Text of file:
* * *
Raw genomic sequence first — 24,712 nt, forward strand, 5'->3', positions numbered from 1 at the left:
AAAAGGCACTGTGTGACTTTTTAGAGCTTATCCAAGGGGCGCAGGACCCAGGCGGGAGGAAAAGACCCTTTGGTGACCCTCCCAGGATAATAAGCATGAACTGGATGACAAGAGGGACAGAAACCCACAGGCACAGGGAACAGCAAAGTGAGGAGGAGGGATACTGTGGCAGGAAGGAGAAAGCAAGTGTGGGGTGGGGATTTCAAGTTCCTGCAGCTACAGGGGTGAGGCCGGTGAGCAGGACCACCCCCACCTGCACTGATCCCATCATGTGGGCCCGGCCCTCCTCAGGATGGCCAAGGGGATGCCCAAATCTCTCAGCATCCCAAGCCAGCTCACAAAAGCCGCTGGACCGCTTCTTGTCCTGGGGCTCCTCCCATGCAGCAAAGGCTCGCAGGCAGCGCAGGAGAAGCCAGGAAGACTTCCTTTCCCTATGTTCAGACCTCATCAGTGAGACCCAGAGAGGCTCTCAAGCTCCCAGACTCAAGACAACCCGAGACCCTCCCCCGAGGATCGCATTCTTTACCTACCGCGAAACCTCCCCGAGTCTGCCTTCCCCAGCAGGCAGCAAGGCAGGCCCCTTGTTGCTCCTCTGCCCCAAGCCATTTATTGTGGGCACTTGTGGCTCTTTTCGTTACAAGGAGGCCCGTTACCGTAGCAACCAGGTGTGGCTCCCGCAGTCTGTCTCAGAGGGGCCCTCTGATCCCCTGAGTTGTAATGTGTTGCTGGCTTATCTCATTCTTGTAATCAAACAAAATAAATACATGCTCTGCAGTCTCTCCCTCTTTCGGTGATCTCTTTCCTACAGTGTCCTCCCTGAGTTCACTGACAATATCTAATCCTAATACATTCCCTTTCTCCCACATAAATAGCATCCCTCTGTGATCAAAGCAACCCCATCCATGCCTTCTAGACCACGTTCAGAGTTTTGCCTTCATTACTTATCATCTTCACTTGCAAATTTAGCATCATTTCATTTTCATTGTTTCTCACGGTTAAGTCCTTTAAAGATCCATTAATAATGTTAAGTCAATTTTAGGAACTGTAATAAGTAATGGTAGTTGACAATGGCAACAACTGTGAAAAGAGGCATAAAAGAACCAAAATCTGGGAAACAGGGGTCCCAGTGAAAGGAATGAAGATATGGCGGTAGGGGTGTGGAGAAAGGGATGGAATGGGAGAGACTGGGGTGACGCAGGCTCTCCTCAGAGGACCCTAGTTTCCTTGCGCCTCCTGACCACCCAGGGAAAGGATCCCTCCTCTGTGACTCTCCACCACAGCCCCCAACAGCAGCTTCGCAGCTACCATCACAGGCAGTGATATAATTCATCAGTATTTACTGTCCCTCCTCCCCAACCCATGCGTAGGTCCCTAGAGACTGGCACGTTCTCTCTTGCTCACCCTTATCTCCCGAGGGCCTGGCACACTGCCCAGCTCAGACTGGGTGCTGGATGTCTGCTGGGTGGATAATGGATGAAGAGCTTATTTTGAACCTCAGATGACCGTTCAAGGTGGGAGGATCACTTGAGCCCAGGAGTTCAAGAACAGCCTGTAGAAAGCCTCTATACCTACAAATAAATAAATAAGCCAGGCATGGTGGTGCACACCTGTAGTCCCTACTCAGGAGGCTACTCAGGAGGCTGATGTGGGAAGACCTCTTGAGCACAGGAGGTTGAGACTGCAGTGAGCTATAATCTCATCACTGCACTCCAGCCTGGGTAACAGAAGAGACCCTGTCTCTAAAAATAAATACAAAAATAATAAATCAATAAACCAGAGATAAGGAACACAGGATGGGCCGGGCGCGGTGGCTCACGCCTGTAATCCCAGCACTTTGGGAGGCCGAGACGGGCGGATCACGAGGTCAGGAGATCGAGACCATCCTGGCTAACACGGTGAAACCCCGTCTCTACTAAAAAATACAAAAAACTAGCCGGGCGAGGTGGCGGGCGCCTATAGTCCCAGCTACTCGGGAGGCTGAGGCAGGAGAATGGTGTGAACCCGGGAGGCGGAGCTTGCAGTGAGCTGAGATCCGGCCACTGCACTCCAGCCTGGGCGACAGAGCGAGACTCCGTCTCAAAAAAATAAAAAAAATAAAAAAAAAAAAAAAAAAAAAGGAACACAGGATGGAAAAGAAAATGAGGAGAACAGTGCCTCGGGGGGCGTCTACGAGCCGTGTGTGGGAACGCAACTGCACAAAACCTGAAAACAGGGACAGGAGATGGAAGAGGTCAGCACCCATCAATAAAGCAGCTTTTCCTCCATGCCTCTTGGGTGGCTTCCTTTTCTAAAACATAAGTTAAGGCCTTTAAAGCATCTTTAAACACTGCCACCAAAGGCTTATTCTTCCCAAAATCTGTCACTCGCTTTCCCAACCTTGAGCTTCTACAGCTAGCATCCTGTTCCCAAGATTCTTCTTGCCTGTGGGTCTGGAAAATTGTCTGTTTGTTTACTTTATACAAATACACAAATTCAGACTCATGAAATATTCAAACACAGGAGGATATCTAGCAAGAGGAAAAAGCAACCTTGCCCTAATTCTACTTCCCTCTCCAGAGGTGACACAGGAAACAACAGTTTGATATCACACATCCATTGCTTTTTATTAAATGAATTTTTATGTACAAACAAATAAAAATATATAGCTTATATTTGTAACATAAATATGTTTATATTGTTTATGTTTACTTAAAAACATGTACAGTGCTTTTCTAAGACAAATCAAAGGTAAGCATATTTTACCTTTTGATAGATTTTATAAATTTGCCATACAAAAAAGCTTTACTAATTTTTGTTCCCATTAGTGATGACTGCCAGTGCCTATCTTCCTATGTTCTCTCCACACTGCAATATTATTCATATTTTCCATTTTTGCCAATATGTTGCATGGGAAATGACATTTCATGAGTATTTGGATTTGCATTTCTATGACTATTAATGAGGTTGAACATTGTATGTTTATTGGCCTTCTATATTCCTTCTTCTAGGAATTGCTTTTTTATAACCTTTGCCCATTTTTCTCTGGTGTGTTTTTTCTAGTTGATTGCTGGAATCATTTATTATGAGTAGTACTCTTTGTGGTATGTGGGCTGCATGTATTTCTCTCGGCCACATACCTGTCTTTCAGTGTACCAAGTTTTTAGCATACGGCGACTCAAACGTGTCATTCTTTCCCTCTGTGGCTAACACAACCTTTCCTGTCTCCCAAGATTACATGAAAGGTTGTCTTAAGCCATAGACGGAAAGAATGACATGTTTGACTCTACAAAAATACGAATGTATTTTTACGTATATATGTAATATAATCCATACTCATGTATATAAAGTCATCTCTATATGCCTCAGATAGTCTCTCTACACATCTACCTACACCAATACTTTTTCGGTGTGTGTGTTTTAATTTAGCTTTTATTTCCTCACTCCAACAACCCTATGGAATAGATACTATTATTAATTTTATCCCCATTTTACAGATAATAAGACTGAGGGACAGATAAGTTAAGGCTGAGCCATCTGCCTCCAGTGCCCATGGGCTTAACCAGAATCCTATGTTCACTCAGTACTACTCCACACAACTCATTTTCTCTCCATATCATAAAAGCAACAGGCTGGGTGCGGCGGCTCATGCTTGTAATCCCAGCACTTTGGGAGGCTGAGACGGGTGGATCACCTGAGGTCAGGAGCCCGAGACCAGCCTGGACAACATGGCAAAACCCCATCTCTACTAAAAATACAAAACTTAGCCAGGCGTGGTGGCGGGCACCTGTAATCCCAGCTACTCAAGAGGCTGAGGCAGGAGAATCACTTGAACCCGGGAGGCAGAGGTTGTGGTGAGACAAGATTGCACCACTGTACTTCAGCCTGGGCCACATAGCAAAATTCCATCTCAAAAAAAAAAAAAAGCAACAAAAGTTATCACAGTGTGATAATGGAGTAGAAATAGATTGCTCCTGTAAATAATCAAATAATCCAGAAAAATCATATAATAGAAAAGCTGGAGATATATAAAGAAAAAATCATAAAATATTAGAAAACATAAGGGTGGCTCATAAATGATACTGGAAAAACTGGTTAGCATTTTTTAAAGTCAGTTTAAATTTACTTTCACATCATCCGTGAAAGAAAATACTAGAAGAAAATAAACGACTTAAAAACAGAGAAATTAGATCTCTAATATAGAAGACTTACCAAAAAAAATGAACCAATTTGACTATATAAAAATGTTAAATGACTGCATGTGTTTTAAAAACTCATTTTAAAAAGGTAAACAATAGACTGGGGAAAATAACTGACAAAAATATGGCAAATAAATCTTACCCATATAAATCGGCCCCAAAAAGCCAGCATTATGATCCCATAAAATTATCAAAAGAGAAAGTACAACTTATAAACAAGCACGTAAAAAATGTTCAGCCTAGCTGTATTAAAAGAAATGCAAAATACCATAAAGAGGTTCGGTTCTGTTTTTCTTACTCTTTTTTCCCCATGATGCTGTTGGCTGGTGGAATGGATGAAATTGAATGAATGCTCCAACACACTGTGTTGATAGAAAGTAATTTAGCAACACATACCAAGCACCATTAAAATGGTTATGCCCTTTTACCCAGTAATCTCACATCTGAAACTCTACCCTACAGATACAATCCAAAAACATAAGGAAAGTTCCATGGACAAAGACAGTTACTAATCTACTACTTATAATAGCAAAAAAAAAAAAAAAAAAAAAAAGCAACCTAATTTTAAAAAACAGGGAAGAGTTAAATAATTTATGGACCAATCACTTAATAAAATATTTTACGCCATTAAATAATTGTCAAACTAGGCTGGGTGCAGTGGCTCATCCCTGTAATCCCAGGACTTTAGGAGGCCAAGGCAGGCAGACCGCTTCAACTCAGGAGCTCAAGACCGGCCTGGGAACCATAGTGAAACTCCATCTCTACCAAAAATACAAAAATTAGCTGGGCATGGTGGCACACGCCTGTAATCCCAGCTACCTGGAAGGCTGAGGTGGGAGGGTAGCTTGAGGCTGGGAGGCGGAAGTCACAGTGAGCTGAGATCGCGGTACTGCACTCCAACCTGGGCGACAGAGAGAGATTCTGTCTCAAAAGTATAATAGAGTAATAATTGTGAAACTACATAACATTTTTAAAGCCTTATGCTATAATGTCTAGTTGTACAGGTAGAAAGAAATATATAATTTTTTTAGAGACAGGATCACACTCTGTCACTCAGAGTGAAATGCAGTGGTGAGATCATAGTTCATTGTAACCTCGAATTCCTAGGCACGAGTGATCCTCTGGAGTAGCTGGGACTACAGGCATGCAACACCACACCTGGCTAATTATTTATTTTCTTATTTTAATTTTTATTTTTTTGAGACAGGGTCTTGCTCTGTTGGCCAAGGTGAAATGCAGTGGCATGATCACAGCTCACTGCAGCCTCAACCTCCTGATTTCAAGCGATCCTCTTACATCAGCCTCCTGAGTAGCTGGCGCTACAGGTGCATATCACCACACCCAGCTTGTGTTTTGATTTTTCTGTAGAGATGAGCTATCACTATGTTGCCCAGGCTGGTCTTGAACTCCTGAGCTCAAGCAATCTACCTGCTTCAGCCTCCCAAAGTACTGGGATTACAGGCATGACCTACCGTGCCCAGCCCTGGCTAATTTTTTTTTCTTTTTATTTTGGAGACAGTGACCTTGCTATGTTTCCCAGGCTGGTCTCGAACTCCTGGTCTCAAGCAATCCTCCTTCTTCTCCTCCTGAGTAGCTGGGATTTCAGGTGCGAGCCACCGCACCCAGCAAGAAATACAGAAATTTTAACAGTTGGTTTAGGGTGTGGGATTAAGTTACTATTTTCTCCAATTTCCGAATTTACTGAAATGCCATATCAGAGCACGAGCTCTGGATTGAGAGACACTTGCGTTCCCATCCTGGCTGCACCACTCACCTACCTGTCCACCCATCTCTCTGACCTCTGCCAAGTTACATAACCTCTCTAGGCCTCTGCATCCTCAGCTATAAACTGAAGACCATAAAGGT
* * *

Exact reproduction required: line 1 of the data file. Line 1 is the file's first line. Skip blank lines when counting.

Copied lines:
Raw genomic sequence first — 24,712 nt, forward strand, 5'->3', positions numbered from 1 at the left: